I think the lack of easy(-on-install) full disk/OS encryption in Linux distributions has kept many chronic Windows users from migrating to Linux. Some bigger distributions are already offering this option on install, so why not Mint?
Doesn't matter how good your security is, if someone has physical access to your machine, it's at risk. Disk encryption, passwords, etc. are all good things, and keep casual snoopers at bay. But give a determined and knowledgeable person psychical access to the machine, all bets are off.
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opticyclic
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Re: Mint: a great OS, but ...

Post by opticyclic »

I think we are drifting away from the key point here.
Regardless of whether having an encrypted drive makes a difference or not to thieves or even if having it is of questionable value at all; clearly some users do want it and would appreciate it.
The fact that Ubuntu has the option to do it means that the potential is there to do it in Mint.

If the check box in the installer was unticked by default then all the people who don't see the value in it wouldn't be affected and could carry on as if nothing happened.
However, providing the option would please all the people that do want it.

To me, this is a no brainer and should be included in the installer.

The only reasons I can think of for not having the option are
1) The encryption software is massive and wont fit on the CD (don't know how big it actually is)
2) Encryption laws in some countries might start having a go at Mint and make distributing Mint difficult (not likely if Ubuntu already do it)
3) It is much to much work to implement (not convinced that this would be true)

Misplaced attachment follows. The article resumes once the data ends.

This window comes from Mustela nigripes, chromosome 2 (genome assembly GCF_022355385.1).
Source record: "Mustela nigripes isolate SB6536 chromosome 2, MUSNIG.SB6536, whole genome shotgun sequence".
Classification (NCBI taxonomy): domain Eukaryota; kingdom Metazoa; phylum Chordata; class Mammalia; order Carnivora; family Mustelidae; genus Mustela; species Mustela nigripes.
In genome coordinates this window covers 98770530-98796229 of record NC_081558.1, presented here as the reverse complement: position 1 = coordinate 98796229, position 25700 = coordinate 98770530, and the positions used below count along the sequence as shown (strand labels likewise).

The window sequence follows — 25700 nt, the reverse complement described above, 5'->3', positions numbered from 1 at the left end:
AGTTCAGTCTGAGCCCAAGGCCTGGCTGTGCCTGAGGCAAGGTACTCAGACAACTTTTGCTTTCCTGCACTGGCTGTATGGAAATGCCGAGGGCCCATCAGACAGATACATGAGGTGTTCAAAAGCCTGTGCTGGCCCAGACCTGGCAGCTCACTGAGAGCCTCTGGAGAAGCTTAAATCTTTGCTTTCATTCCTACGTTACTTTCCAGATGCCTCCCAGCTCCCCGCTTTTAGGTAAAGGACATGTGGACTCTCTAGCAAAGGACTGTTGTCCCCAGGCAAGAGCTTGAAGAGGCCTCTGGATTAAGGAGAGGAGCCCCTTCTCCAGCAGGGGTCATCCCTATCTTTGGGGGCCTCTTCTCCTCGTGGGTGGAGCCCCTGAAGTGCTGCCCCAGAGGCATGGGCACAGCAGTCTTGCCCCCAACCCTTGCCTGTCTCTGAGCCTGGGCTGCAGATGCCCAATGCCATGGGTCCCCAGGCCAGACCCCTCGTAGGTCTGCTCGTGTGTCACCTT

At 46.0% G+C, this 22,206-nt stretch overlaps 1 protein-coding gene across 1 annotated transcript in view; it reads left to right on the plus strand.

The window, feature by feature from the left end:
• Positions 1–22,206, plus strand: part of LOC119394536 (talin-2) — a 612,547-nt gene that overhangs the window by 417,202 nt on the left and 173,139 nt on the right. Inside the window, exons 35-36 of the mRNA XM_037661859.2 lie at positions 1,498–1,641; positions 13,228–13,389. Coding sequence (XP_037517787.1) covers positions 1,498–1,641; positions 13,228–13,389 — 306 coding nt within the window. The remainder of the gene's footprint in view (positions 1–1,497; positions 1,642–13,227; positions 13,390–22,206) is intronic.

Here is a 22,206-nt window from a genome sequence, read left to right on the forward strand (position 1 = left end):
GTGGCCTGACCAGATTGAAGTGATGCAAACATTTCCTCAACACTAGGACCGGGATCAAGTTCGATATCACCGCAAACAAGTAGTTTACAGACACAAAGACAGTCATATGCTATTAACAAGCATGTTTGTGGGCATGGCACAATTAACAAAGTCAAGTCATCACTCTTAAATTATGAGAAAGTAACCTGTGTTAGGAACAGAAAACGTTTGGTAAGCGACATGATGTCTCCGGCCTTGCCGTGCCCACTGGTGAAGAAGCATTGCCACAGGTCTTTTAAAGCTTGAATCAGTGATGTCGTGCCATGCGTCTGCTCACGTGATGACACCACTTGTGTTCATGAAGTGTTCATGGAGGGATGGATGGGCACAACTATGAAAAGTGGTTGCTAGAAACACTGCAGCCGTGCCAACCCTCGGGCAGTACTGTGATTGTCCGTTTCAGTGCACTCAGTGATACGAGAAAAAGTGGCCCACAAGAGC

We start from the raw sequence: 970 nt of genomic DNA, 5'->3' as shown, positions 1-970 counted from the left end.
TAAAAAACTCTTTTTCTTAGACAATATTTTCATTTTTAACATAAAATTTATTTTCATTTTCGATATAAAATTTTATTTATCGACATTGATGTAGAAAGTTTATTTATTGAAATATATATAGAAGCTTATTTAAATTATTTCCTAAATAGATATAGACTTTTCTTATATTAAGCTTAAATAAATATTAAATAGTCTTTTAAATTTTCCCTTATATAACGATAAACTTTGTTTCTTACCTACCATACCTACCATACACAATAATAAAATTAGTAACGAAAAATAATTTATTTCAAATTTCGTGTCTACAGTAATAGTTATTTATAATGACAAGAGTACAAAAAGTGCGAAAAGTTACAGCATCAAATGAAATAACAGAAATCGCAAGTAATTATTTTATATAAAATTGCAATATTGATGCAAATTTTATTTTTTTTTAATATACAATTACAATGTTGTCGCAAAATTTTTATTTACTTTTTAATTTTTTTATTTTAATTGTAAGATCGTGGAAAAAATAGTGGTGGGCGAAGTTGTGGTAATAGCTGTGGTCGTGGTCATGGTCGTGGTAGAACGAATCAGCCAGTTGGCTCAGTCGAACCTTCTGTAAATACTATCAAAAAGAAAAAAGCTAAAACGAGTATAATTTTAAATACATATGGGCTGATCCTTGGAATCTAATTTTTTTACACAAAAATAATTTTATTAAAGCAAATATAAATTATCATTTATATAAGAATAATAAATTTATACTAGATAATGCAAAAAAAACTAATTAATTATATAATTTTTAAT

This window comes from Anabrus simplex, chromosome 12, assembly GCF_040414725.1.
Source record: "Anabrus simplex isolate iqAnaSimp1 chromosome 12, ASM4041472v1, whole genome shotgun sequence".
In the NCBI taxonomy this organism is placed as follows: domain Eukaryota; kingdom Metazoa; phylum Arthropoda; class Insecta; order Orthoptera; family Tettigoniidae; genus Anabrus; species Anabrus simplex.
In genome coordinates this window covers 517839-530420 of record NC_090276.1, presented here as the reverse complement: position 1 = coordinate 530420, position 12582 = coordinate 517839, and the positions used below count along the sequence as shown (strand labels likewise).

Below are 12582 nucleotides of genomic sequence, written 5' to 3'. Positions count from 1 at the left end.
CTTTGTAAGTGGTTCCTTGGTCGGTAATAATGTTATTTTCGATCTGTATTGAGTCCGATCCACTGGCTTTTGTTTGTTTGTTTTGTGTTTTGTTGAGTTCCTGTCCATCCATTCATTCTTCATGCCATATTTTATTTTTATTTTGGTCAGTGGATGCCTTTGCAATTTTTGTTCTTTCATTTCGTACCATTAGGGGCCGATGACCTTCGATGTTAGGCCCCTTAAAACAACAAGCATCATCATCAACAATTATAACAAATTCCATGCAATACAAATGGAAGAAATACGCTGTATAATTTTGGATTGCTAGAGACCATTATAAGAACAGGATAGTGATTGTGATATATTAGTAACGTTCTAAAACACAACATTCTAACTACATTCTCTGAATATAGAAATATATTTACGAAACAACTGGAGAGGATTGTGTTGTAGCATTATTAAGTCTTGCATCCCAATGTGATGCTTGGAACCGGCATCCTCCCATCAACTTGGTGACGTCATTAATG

den1m
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Re: Mint: a great OS, but ...

Post by den1m »

markfiend wrote:Image
http://xkcd.com/538/
Good point, which is why truecrypt should be used since it gives you deniability. Even law enforcement will have trouble getting what they want if you use that software.
jjthomas
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Re: Mint: a great OS, but ...

Post by jjthomas »

Put me down I would like to have the ability to encrypt the system during installation.

I do not live in a crime ridden neighborhood, I live on a busy street and I have a working burglar alarm. So, although theft is not likely, I still encrypt my system via LVM. However, thief is not impossible. As a matter of fact, in reality, someone could bust my window, grab my laptop and be halfway down the street before the alarm company could dial 911. In that scenario, the insurance will replace my laptop and I don't have to worry about someone taking my identity. The data is inaccessible.

Other than parking in the handicap parking, at work, the other day (had surgery on my foot and didn't really want to go through the whole get a handicap parking permit thing, and boss said it was okay for the day), I don't do activities that would necessitate law enforcement officials poking around in my computer. And if they have interest, I'll happy give them the number for my lawyer.

I do have a very secure password. (mY^p@ssw0rD!isC3ed) But I still want to be able to encrypt the hard disk.

I am running CentOS on my server, I would like to be able to put LinuxMint on it. But the lack of being able to encrypt the hard drives during install is prevent me from doing so. It will be upgrading my laptop to LinuxMint 9 :)

-JJ
PS The posted password in not one I am using anywhere.